Blake Shelton, Luke Bryan to return to Academy of Country Music Awards; Sam Champion leaves 'GMA'
On Monday (Dec. 2), CBS announced that Blake Shelton and Luke Bryan would be returning to co-host the 49th Annual Academy of Country Music Awards come April 2014. The live broadcast will be Shelton's fourth consecutive turn and Bryan's second hosting country music's Party of the Year.
Though the ceremony will take place at the MGM Grand Garden Arena, the ACM's reach will be felt throughout Las Vegas on April 6. Florida Georgia Line will host the 4th Annual ACM Fan Jam at the Mandalay Bay Events Center on the same day, with performances shown throughout the ceremony's telecast.
More TV news and notes:
- After a 25-year tenure with ABC News, "Good Morning America" stalwart Sam Champion is departing his post to become the on-air face of the Weather Channel. As new managing editor of the network, Champion will also anchor a new flagship morning show, set to debut in early 2014. "GMA" will celebrate the newsman's last day during Wednesday's (Dec. 4) program. Meteorologist Ginger Zee will take over his weather responsibilities.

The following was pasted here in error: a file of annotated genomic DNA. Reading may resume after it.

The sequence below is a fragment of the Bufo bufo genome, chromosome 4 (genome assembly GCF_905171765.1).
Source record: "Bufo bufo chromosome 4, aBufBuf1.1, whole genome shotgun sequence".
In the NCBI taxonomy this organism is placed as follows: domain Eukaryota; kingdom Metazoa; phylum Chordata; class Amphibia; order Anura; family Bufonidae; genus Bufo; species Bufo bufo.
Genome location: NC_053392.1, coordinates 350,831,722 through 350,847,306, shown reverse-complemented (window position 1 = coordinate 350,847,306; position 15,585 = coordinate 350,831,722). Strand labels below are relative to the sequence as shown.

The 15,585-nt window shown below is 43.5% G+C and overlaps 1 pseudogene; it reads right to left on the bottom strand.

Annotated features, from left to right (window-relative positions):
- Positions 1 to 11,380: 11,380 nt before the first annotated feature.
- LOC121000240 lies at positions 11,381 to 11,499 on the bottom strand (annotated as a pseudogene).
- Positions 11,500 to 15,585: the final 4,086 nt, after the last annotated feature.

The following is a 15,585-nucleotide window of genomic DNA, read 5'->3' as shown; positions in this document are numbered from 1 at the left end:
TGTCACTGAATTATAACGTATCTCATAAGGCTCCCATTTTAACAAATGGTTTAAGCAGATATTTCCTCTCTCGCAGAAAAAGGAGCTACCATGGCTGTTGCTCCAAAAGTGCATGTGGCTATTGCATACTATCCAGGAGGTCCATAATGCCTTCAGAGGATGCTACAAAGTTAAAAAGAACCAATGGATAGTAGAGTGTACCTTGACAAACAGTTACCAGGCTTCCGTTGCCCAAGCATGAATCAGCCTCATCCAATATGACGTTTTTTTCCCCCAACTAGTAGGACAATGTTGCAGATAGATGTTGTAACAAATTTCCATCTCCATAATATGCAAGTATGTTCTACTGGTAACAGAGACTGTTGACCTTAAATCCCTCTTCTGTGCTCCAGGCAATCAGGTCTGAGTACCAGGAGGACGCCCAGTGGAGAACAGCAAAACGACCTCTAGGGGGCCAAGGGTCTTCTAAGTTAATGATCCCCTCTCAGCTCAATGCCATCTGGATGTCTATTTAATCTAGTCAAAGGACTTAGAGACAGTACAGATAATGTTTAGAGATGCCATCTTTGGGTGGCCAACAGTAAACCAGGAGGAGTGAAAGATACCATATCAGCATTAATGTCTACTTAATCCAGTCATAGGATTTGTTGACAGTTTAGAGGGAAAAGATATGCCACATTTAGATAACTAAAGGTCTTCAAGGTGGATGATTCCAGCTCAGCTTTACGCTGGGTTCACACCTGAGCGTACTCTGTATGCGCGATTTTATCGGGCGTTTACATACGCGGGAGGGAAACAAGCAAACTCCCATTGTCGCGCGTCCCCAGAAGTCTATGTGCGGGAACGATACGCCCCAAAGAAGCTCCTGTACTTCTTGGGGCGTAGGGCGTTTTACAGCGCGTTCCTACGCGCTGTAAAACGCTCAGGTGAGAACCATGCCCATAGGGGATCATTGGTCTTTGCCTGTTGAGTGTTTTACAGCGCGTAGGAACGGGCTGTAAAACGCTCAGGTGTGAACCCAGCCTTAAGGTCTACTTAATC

- Halle Berry is bringing Hannibal to History -- and no, not the one you're thinking of. The network is developing a mini-series with the Oscar winner, attached as executive producer only, based on the story of Hannibal Barca, general from ancient Carthage, as he goes head-to-head with archrival Scipio Africanus in the Second Punic War. Expect the working title of "Hannibal" to change because, you know, there's already something called that on TV.
- NBC is continuing their working relationship with Craig Zadan and Neil Meron (the uber-producers behind the upcoming "The Sound of Music Live!"). The duo will produce "Nemesis," an eight-hour miniseries about famous Prohibition agent Eliot Ness, which will tell the true story of Ness in 1935, working his last case as Cleveland's Director of Public Safety. [Deadline]
- Looking to expand its Friday night supernatural block, NBC is developing "The WolfMan," from "Dracula" executive producer Daniel Knauf. Based on Universal Pictures' 2010 film "The Wolfman," which itself was a remake of the 1941 movie, the project is described as a supernatural thriller that "explores what it means to be a man and to be human." With "Dracula" failing to light any fires following "Grimm," however, the creator of that show might not be the wisest to turn to in hopes to expand the block. [Deadline]